History and humanity: Two lessons for WSJ

Tu Yun

The Wall Street Journal has been called out again, this time by its own staff.
More than 50 reporters and editors working for the media outlet in China signed a letter to its executives criticizing the newspaper’s response to the fallout from its commentary, “China Is the Real Sick Man of Asia,” and urging management to apologize. The paper has claimed the commentary aimed to highlight the problems faced by China’s government in its handling of the COVID-19 outbreak.
In a separate editorial published by the WSJ, its editorial board played down the significance of the headline, describing Beijing’s decision to expel the WSJ’s three journalists in China as an attempt to deflect from the country’s coronavirus woes. The editorial maintains that the author of the commentary, Walter Russell Mead, didn’t write the headline. That means one of the newspaper’s editors came up with the idea. At best, they demonstrated a lack of understanding or sensitivity about history. At worst, they used offensive clickbait to lure traffic. This kind of tabloid tactic seriously tarnishes the reputation of the WSJ editorial board.
If the editor indeed mistakenly used the phrase, ignorant about the story behind it, then here is a brief lesson on Chinese history.
The phrase “sick man of Asia” or “sick man of East Asia” was first used in the late 19 century by a British writer whose mother country repeatedly bullied, abused and humiliated China, which was ruled by the Qing Dynasty at that time, by launching a slew of invasions, including two wars waged to force China to open its doors to British opium.
The expression, unlike its original form, “sick man of Europe,” that was mainly associated with the Ottoman Empire’s economic situation, is considered by Chinese people to be a derogatory reference closely linked to the 100 years of national humiliation brought about by European and Japan colonialism.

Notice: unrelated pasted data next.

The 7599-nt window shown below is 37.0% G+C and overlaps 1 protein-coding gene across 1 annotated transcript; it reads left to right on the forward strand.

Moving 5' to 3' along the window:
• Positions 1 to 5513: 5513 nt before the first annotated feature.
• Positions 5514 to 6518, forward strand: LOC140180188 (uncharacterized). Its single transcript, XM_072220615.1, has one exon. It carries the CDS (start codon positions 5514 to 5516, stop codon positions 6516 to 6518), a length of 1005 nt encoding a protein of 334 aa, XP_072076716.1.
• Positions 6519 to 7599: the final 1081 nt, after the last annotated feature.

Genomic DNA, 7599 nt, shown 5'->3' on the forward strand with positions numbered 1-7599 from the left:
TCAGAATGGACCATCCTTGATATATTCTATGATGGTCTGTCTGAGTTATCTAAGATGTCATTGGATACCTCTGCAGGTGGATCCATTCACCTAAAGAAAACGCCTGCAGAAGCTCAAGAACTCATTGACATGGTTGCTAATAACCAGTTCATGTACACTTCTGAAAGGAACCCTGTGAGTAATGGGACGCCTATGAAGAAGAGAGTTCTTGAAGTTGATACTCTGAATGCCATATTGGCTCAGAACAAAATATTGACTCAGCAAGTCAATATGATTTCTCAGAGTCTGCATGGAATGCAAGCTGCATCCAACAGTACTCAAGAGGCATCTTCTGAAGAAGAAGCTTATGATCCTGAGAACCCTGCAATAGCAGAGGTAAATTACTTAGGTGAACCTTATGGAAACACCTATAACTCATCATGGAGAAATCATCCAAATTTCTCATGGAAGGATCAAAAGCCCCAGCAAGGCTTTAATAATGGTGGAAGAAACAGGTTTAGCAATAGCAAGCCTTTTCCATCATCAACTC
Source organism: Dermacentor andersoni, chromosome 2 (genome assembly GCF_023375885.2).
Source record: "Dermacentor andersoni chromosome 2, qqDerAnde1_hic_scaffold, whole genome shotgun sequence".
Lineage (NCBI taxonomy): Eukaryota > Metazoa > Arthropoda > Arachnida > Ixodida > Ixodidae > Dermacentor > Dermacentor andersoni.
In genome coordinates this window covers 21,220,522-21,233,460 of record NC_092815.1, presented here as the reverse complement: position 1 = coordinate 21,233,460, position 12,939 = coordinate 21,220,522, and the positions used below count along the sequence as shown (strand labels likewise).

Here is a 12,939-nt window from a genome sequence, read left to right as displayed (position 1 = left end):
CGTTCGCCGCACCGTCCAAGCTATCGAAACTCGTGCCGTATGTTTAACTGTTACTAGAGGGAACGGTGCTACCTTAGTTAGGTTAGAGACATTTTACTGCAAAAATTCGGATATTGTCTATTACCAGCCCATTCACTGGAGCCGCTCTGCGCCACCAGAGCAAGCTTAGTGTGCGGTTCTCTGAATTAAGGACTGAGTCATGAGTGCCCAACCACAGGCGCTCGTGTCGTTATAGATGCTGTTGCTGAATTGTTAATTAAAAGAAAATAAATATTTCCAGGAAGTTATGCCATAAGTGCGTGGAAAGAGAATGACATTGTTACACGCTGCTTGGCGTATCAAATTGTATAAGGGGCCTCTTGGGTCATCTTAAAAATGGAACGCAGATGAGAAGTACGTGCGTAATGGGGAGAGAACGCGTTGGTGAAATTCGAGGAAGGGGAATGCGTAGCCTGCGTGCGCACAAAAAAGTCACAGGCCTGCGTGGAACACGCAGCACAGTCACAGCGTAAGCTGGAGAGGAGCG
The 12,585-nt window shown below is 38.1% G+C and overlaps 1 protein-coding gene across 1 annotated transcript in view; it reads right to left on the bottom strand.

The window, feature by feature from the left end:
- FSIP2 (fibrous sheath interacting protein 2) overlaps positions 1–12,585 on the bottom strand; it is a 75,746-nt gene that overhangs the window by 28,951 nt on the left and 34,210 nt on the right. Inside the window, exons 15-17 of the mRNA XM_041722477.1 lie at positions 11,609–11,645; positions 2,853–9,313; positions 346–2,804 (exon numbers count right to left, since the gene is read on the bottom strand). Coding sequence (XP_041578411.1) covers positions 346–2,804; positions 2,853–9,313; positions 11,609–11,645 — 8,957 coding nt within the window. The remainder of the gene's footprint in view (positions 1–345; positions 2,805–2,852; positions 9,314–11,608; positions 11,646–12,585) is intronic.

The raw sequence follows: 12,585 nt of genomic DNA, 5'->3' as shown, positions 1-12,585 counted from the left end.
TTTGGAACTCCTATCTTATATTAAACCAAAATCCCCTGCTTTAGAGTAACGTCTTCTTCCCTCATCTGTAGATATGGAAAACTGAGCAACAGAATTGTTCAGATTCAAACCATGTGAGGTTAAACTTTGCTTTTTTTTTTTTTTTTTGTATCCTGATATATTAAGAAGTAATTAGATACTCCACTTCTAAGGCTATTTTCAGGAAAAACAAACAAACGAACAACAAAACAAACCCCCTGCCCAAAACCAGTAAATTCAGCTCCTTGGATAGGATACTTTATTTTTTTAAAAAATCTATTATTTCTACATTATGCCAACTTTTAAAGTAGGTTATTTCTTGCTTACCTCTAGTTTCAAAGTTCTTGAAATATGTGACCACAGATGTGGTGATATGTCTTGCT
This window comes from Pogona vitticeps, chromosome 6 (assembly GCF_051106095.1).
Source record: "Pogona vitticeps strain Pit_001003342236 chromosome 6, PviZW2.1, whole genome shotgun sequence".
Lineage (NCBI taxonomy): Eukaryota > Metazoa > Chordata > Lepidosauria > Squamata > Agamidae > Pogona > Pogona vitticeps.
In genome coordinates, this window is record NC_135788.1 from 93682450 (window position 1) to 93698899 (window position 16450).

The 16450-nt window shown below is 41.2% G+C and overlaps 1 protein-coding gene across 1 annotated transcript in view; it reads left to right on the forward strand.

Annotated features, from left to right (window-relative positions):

Take a look at the 1972 Bruce Lee movie, “The Fist of Fury,” in which the kung fu star became a national hero by destroying a plaque bearing the Chinese characters “sick man of East Asia” after defeating a violent gang of Japanese opponents. “Chinese people are not sick men,” he yelled as he smashed the plaque.
This is not a matter of free speech. It’s simply racist and offensive. As the WSJ’s China-based crew noted in their letter, “This is not about editorial independence or the sanctity of the divide between news and opinion.
It is not about the content of Dr. Mead’s article. It is about the mistaken choice of a headline that was deeply offensive to many people, not just in China.”
If the WSJ chose the headline by mistake, then it certainly should consider correcting the headline and apologizing to its “readers, sources, colleagues and anyone else who was offended by it,” as requested by its 50-plus team in China. As the Greek philosopher Sophocles wrote, “All men make mistakes, but only a good man yields when he knows his course is wrong, and repairs the evil. The only crime is pride.”
That said, if the WSJ published that headline fully aware of its historical background, consider the words of Anthony Ocampo, a sociologist and associate professor at Cal Poly Pomona, who was quoted by NBC News as saying, “Countless other lives – families, people being quarantined – are changed forever… so my initial reaction to this piece is, where is the concern for their humanity?”
This concern is shared by award-winning author Catherine Ceniza Choy, a professor of ethnic studies at the University of California, Berkeley, who said, “The consequences of publishing an opinion like this by mainstream media include stoking more fear and anxiety, and increasing hostility against Chinese and other Asians throughout the world. This is extremely harmful and wrong.”
–Tu Yun is an editor with China Plus. The article reflects the author’s opinions and not necessarily the views of CGTN.